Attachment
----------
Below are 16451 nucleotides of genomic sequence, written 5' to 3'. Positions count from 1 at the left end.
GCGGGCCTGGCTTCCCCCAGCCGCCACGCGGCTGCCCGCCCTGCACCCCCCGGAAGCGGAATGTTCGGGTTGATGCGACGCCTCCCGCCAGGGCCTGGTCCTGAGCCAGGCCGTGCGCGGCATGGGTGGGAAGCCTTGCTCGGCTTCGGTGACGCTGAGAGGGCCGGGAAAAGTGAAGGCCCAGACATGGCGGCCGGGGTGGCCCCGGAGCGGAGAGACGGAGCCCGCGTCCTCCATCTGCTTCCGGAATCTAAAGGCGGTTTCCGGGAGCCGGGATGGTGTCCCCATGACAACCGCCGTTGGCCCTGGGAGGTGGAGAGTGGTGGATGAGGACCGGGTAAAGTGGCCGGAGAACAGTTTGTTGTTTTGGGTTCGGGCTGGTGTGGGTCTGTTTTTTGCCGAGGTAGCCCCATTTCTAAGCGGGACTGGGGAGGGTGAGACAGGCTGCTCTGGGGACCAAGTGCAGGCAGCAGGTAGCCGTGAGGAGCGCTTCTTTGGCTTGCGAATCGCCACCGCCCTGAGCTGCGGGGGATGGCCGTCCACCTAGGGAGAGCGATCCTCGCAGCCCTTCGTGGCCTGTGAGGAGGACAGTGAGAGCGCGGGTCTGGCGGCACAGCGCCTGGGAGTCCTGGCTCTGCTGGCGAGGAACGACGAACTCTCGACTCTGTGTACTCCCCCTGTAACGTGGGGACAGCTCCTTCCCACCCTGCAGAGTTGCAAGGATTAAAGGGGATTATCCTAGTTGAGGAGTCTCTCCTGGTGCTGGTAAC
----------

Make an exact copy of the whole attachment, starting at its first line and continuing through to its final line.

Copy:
Below are 16451 nucleotides of genomic sequence, written 5' to 3'. Positions count from 1 at the left end.
GCGGGCCTGGCTTCCCCCAGCCGCCACGCGGCTGCCCGCCCTGCACCCCCCGGAAGCGGAATGTTCGGGTTGATGCGACGCCTCCCGCCAGGGCCTGGTCCTGAGCCAGGCCGTGCGCGGCATGGGTGGGAAGCCTTGCTCGGCTTCGGTGACGCTGAGAGGGCCGGGAAAAGTGAAGGCCCAGACATGGCGGCCGGGGTGGCCCCGGAGCGGAGAGACGGAGCCCGCGTCCTCCATCTGCTTCCGGAATCTAAAGGCGGTTTCCGGGAGCCGGGATGGTGTCCCCATGACAACCGCCGTTGGCCCTGGGAGGTGGAGAGTGGTGGATGAGGACCGGGTAAAGTGGCCGGAGAACAGTTTGTTGTTTTGGGTTCGGGCTGGTGTGGGTCTGTTTTTTGCCGAGGTAGCCCCATTTCTAAGCGGGACTGGGGAGGGTGAGACAGGCTGCTCTGGGGACCAAGTGCAGGCAGCAGGTAGCCGTGAGGAGCGCTTCTTTGGCTTGCGAATCGCCACCGCCCTGAGCTGCGGGGGATGGCCGTCCACCTAGGGAGAGCGATCCTCGCAGCCCTTCGTGGCCTGTGAGGAGGACAGTGAGAGCGCGGGTCTGGCGGCACAGCGCCTGGGAGTCCTGGCTCTGCTGGCGAGGAACGACGAACTCTCGACTCTGTGTACTCCCCCTGTAACGTGGGGACAGCTCCTTCCCACCCTGCAGAGTTGCAAGGATTAAAGGGGATTATCCTAGTTGAGGAGTCTCTCCTGGTGCTGGTAAC